What happens when the obstacle to health is not clear? Let's talk about a common chronic disease: diabetes. Diabetes is a common disease, either you or someone you know suffers from diabetes. Type II diabetes (DMII) affects blood glucose regulation (actual problem), and presents with very clear symptoms polydipsia, polyurea and polyphagia. What causes DMII is not so clear, and if you are reading this blog, you are probably in the camp that believes that DMII is caused by lifestyle choices and genetics and not just dumb luck. How do we treat diabetes? If someone suffers from DMII, they might need an insulin sensitizer in order to get the blood sugar back under control, but medication should never be used as a crutch to allow patients to continue eating a high sugar diet. Medications should be prescribed with the goal of amelioration of symptoms - in the short term, until homeostasis is reached. In this case, the real culprit is lifestyle, and correcting lifestyle choices is the real problem, no amount of metformin or insulin will ever replace the need for a proper diet coupled with optimized lifestyle decisions.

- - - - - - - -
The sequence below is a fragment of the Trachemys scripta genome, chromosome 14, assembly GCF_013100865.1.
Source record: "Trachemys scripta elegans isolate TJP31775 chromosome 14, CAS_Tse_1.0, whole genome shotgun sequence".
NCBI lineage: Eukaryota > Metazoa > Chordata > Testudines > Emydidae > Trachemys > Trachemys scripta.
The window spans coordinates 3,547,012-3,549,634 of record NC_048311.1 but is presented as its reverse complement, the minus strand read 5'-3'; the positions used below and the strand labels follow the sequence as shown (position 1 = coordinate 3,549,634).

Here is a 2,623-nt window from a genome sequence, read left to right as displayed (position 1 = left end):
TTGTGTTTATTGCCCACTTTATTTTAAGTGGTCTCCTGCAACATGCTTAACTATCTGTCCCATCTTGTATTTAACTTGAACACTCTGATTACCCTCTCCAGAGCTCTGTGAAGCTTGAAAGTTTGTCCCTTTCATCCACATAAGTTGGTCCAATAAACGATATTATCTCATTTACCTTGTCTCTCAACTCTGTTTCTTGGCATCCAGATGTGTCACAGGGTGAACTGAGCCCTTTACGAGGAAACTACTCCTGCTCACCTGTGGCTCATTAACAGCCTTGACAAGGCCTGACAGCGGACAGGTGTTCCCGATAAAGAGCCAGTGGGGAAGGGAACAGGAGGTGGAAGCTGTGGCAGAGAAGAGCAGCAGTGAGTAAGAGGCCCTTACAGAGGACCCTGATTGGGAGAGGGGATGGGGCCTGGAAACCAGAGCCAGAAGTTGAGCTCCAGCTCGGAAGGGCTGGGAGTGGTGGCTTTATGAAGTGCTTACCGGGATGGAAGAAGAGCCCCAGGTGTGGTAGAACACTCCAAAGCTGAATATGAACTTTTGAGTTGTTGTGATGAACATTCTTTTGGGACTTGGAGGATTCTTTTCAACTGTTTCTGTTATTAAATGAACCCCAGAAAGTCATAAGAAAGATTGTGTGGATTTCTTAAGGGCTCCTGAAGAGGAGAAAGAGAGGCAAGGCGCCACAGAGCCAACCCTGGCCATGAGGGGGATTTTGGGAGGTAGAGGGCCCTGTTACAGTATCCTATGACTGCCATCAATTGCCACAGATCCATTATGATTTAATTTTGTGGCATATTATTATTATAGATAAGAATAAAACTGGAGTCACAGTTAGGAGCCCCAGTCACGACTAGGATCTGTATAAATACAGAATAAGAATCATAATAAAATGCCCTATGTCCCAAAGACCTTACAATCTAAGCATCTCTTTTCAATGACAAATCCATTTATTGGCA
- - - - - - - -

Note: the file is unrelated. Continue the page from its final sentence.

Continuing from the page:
In our current system of healthcare, the symptoms of DMII are treated with insulin sensitizers. When the insulin sensitizer stops working and the symptoms come back, we add insulin to the problem. When that stops working, we increase the dose. How many people do you know that have cured themselves from DMII? And of those people, how many did it by losing weight vs. adding more medications?
Beware, you could also fall into a trap with holistic practitioners that might want to treat using more "natural alternatives". One example comes to mind: one of my friends told me “My doctor is very natural, before he prescribed anything to help reduce my blood sugar, he recommended a cinnamon supplement”. Substituting a natural product for a medication does not make a better practitioner. My friend did not have a cinnamon deficiency, my friend needed lifestyle modifications to fix his “check engine light”. Your practitioner should be able to identify when medications, supplements and lifestyle modifications are appropriate, and be able to recognize the patterns and obstacles to your health.